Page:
It's easy to make white painted furniture look old with tools straight out of your kitchen drawer. You guys are going to love this. I painted a horribly worn cedar chest using unique tools and I’m sharing the whole process with you. The technique is so easy I know you’ll want to give it a try.
This is how the chest started out. It was “antiqued” back in the ‘60’s. At least that’s what I was told when I bought it. The shop owner purchased several pieces from an estate and the lady said she personally painted all of them. I remember when my Mom “antiqued” a bedroom suite in avocado green. Do you remember this paint trend from your younger days?
The chest was $40 and even though it was in sad condition the carved wood details were too lovely to pass up. I had to do a lot of prep work in order to repaint the chest.
But the work was totally worth it. The new paint color is very similar to the old but what a difference. I got rid of the gold painted details and added some highlights of my own.
The decorative carved trim at the base of the chest was my inspiration for the makeover. Most of the white paint popped off when I cleaned the trim and the wood was so pretty I didn’t want to paint over it. I carefully removed the decorative trim pieces (marking them for replacement) before painting the chest. My plan was to paint the chest off white to match the trim. That means I would need to antique or age the paint somehow.
I chose FolkArt® Outdoor Acrylic Paint in Off White for the chest. The paint was made for outdoor use but can also be used for indoor projects. I like the way it brushes on and I really like the sheen….not too shiny…..just right, and no sealing required. The Off White was a good match for the paint on the trim.
These are my new favorite tools to age painted furniture, a sponge and a bottle brush. The bottle brush is left from the days our Sofi was a baby. She will be 10 in a couple of weeks. I modified the paint brush by cutting off the large foam tip. We don’t need that.
To use the bottle brush to age the cedar chest I first poured FolkArt Multi-Surface Acrylic Paint, color Burnt Umber, onto a paper plate. I then spread out the paint in a thin layer over the bottom of the plate using a paint brush. Next I twirled the bristles of the brush in the paint and dabbed off the excess on a paper towel.
Now comes the fun part! I just touched the brush to the chest and ta-dah, tiny dots of paint. The dots look natural because they are really small and look like age spots or areas of missing paint. I went over the whole chest dabbing the paint on randomly. I tried not to overdo it. It’s always best to start out with less and then add more later if you decide it’s not “antique” enough.
Now we move on to the sponge distressing or dry distressing. I’ve never used a sponge to dry brush or faux distress so I guess we call it dry sponging? Did I just invent a new term. Funny. I dipped one edge of the sponge in the paint then dabbed the excess off on a paper towel.
Here comes the fun part again. I ran the sponge over all the raised details, chest edges, and the legs. I added more paint to the sponge as needed. Again, start with less, then add more if needed. I actually did add more before the project was completely finished.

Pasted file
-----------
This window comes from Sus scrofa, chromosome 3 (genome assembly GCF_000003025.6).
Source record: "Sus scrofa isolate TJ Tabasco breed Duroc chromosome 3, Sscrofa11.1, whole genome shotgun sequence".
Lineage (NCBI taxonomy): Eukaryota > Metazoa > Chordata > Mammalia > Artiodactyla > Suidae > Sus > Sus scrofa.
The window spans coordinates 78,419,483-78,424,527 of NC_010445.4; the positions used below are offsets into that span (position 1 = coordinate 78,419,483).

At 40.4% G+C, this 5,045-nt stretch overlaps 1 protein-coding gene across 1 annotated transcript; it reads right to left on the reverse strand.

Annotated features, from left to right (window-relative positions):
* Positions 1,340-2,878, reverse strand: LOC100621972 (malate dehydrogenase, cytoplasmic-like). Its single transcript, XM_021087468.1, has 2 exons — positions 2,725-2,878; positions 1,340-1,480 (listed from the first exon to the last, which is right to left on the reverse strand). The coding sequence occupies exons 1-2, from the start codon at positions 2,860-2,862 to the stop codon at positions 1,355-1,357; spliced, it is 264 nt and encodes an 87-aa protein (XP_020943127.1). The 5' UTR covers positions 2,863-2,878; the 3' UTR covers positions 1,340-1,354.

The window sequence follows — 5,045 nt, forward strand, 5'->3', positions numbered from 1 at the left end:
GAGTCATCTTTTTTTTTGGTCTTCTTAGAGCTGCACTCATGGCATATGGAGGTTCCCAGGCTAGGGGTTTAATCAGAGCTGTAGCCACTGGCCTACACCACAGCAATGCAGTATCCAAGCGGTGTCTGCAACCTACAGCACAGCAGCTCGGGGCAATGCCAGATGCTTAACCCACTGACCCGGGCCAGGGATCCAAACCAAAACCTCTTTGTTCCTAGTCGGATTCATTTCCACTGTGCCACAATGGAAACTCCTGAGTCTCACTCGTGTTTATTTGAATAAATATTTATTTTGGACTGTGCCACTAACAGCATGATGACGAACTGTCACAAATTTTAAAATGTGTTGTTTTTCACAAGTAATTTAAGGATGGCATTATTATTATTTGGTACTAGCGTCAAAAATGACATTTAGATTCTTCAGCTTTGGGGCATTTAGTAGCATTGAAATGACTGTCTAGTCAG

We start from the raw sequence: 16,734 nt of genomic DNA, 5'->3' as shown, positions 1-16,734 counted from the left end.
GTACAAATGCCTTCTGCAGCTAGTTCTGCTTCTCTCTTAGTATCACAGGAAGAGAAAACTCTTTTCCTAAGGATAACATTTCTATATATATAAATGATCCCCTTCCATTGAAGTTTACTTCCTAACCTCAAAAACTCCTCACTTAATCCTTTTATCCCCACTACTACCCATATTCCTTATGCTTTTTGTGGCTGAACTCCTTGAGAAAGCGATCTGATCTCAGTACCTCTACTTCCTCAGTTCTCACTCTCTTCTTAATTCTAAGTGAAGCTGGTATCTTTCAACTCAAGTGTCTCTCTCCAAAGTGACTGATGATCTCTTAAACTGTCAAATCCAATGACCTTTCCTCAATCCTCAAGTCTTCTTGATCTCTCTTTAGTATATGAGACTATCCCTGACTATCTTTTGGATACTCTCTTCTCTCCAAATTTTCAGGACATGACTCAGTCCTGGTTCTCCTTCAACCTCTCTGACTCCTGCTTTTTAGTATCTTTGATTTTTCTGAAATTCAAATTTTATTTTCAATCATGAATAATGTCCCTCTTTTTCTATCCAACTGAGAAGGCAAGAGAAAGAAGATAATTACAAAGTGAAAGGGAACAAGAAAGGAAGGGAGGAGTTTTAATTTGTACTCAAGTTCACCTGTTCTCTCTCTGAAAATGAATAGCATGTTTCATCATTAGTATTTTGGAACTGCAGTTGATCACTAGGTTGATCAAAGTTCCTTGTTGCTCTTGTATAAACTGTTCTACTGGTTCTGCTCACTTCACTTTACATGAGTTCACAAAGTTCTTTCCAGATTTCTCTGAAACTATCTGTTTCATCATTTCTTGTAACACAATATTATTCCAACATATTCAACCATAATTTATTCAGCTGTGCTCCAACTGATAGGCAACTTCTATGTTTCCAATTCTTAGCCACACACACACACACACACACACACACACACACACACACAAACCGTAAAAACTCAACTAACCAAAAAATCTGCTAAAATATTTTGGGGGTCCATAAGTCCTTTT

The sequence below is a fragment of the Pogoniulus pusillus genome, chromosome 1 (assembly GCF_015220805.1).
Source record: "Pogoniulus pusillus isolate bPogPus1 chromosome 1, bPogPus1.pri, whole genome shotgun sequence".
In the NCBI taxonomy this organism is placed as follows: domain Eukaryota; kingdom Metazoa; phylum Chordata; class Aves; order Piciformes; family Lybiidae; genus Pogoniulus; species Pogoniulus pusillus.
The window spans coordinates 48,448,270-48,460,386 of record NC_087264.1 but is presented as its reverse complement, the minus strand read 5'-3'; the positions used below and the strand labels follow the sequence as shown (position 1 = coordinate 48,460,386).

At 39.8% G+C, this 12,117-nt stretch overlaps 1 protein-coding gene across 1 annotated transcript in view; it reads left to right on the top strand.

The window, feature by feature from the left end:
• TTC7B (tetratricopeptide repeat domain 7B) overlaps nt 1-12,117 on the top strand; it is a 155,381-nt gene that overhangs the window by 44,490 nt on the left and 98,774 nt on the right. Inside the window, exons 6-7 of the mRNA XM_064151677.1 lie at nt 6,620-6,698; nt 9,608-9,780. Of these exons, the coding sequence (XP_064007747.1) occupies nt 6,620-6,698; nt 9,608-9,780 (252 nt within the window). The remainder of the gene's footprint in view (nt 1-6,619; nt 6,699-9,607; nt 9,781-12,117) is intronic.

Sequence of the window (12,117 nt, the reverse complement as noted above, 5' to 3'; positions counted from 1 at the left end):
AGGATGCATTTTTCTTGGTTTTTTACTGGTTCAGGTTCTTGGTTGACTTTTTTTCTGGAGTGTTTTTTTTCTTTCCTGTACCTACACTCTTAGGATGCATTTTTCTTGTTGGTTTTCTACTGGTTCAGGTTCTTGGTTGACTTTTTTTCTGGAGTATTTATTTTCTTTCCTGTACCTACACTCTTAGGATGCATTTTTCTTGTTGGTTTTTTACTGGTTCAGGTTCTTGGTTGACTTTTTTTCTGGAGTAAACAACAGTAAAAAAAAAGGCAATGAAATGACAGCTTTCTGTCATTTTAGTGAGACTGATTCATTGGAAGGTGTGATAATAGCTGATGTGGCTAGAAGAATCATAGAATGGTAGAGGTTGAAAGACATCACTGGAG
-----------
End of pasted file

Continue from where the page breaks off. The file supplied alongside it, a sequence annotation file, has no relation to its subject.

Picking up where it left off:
When I nailed the original trim to the chest once the paint job was finished I took a step back to look at the chest and decided the colors were a little off balance. There was a lot of the dark wood showing on the trim and not as much aging or dark color to the chest so I added more paint to all of the details to balance the dark wood.
I really liked the sponge to “dry brush”, maybe more than than using a brush. I have more control with the sponge because it’s flexible and doesn’t have all those bristles going every which way. I was able to bend the sponge to work around the curved details. Easy.
Then I was done. I have to admit to doing the happy dance and patting myself on the back a lot. Take a look at the before photo and you can see how similar the new look is.....only lighter, cleaner, and much better.
The original chippy wood trim is the focal point and man is it pretty. The detailed wood trim adds character to the wood chest. You have to admit the chest would look much different without the trim. Now I want to keep the cedar chest instead of selling it. What to do, what to do.
What do you think? Did I do good? What do you think about my new DIY tools. This technique to age white painted furniture is now officially my favorite paint technique. Don’t forget to pin the project. This is such an easy technique and can be used on any painted surface such as painted signs, outdoor décor, etc.
View this post for another technique to age white paint....How To Distress And Antique White Painted Furniture
I have another technique for making paint look old or aged and the video tutorial is below....
Use Dark Wax To Age Painted Furniture
This is a safety alert from Lane.....Since many of our cedar chest products have withstood the test of time and have been in homes for decades, there have been cases where children have climbed inside chests with old style latching mechanisms and locked themselves in, and there have been incidences of suffocation inside chests. As a result of this important and urgent safety concern, Lane has launched numerous successful programs since 1987, all concentrating on lock replacement. However, based on our best records, there are still an estimated 6 million chests owned by consumers that may require the new lock upgrade. Please click here for more information
As always, thanks for being here and have a great day, Kathy